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nap 1 (năp)
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n.
A brief sleep, often during the day.
intr.v. napped, nap·ping, naps
1. To sleep for a brief period, often during the day; doze.
2. To be unaware of imminent danger or trouble; be off guard: The civil unrest caught the police napping.

[Middle English, from nappen, to doze, from Old English hnappian.]

napper n.

The American Heritage® Dictionary of the English Language, Fifth Edition copyright ©2019 by Houghton Mifflin Harcourt Publishing Company. All rights reserved.
 
nap 2 (năp)
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n.
A soft or fuzzy surface on fabric or leather.
tr.v. napped, nap·ping, naps
To form or raise a soft or fuzzy surface on (fabric or leather).

[Alteration (perhaps influenced by obsolete French nape, tablecloth) of Middle English noppe, from Middle Dutch.]

The American Heritage® Dictionary of the English Language, Fifth Edition copyright ©2019 by Houghton Mifflin Harcourt Publishing Company. All rights reserved.
 
nap 3 (năp)
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tr.v. napped, nap·ping, naps
To pour or put a sauce or gravy over (a cooked dish) in a thin, even layer: "a stuffed veal chop napped with an elegant Port sauce" (Jay Jacobs).

[French napper, from nappe, cover; see NAPPE.]
(click for a larger image)
nap3

The American Heritage® Dictionary of the English Language, Fifth Edition copyright ©2019 by Houghton Mifflin Harcourt Publishing Company. All rights reserved.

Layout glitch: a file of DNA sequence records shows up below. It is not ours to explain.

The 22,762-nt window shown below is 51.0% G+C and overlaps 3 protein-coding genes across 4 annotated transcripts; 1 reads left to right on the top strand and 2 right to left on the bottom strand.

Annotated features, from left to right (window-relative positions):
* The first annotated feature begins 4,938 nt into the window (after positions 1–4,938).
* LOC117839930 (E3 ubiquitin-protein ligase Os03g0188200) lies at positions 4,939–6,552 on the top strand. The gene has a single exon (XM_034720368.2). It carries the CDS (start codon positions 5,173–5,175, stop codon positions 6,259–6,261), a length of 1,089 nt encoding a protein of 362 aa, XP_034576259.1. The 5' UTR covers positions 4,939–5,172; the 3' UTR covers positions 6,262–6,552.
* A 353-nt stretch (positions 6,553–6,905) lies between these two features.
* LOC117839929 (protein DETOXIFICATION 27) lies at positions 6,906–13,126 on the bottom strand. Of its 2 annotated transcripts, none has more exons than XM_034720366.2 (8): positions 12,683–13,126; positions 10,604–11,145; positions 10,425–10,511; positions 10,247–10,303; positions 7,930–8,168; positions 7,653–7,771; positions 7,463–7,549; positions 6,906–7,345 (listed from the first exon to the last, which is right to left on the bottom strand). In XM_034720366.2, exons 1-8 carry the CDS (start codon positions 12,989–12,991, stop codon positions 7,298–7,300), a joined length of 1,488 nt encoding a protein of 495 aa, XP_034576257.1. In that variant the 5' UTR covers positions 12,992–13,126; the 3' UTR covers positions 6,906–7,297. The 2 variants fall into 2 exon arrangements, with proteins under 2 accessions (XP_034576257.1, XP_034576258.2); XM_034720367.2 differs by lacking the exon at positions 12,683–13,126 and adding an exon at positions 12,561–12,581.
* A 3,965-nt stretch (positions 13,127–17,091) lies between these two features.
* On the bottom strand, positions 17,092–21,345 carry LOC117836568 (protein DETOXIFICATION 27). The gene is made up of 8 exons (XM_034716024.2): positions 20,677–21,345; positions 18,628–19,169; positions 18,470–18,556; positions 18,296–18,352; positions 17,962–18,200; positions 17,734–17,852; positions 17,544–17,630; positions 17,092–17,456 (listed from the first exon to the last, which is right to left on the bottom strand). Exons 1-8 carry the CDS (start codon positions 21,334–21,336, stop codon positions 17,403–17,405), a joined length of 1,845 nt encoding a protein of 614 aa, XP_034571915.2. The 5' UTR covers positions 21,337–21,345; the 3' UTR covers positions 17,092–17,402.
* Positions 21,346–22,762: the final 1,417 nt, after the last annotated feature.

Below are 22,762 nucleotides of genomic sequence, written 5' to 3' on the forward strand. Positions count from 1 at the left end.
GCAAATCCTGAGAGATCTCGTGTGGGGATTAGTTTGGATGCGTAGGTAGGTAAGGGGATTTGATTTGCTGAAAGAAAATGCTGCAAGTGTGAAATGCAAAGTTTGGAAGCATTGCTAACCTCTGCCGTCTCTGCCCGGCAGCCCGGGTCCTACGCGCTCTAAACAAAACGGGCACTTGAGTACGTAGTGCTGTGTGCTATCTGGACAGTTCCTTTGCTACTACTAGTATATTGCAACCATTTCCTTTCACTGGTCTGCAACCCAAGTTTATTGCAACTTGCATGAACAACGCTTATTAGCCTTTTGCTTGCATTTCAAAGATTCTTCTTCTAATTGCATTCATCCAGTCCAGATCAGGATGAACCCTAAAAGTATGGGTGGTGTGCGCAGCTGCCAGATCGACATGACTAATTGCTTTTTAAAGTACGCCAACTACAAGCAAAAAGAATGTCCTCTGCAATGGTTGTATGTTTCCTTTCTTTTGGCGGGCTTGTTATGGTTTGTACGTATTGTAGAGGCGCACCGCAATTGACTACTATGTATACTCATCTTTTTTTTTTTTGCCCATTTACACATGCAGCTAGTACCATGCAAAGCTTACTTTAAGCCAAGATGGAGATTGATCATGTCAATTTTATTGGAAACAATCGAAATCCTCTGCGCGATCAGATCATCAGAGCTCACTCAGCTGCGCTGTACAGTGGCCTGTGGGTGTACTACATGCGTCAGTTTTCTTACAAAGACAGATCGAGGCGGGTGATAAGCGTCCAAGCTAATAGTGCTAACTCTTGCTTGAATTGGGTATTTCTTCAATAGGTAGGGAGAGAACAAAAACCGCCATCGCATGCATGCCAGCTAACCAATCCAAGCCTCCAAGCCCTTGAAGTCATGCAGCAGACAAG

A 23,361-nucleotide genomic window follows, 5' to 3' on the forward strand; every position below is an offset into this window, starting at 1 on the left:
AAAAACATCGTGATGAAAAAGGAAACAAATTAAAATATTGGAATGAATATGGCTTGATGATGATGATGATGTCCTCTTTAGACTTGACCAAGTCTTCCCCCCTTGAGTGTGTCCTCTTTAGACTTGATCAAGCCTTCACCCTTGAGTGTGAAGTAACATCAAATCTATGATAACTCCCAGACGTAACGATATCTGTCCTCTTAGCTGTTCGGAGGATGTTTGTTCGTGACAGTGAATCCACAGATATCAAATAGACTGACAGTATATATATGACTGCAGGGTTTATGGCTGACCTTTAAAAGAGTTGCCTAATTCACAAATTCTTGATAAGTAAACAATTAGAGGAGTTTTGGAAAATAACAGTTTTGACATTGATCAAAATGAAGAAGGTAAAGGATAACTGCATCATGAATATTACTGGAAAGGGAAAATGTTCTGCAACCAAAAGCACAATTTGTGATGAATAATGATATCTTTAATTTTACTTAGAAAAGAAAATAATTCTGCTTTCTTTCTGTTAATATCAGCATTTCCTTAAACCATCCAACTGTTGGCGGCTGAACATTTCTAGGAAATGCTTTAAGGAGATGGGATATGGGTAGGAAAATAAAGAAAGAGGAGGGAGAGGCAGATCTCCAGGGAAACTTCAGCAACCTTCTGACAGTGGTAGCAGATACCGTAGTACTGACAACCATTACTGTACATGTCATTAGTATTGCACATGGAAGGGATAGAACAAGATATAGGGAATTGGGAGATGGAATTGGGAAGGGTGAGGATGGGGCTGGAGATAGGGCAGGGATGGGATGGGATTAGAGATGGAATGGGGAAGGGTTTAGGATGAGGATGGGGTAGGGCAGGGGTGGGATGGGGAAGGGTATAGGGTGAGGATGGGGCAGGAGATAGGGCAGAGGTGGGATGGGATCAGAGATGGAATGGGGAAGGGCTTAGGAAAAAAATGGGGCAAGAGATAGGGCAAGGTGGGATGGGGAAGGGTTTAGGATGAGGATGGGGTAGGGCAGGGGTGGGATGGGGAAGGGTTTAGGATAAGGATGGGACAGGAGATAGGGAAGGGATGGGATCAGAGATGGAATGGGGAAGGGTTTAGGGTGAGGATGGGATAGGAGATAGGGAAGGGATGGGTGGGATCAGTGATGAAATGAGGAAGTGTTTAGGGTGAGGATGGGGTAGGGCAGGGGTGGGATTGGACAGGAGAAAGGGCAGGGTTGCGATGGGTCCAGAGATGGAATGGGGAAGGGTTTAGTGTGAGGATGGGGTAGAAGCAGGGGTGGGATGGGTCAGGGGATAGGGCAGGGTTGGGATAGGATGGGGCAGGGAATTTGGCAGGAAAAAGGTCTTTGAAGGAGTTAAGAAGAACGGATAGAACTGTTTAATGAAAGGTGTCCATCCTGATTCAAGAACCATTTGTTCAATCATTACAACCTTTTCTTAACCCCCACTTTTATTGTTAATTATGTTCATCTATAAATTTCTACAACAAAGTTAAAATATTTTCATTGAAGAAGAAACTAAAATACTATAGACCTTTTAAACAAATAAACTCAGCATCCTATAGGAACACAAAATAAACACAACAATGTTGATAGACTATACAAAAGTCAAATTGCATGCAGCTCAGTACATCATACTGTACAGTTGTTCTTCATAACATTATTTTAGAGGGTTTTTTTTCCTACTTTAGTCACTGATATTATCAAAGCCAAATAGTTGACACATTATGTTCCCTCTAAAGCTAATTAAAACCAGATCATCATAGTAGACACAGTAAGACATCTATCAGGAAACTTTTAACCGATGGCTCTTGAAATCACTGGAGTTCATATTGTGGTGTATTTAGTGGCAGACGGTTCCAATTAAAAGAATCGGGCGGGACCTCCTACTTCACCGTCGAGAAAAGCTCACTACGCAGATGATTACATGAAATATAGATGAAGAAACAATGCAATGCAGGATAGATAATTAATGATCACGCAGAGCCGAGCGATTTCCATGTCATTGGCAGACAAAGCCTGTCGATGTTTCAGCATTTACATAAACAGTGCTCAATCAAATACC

nap 4 (năp)
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n.
1.
a. A trick-taking card game in which the players are each dealt five cards and everyone bids the number of tricks they intend to take, with the highest bidder deciding the trump.
b. The first bid of five tricks in this game, the maximum number in a hand. Also called napoleon.
2. See napoleon1.

[Short for NAPOLEON.]

The American Heritage® Dictionary of the English Language, Fifth Edition copyright ©2019 by Houghton Mifflin Harcourt Publishing Company. All rights reserved.
 

Indo-European & Semitic Roots Appendices

    Thousands of entries in the dictionary include etymologies that trace their origins back to reconstructed proto-languages. You can obtain more information about these forms in our online appendices:

    Indo-European Roots

    Semitic Roots

    The Indo-European appendix covers nearly half of the Indo-European roots that have left their mark on English words. A more complete treatment of Indo-European roots and the English words derived from them is available in our Dictionary of Indo-European Roots.

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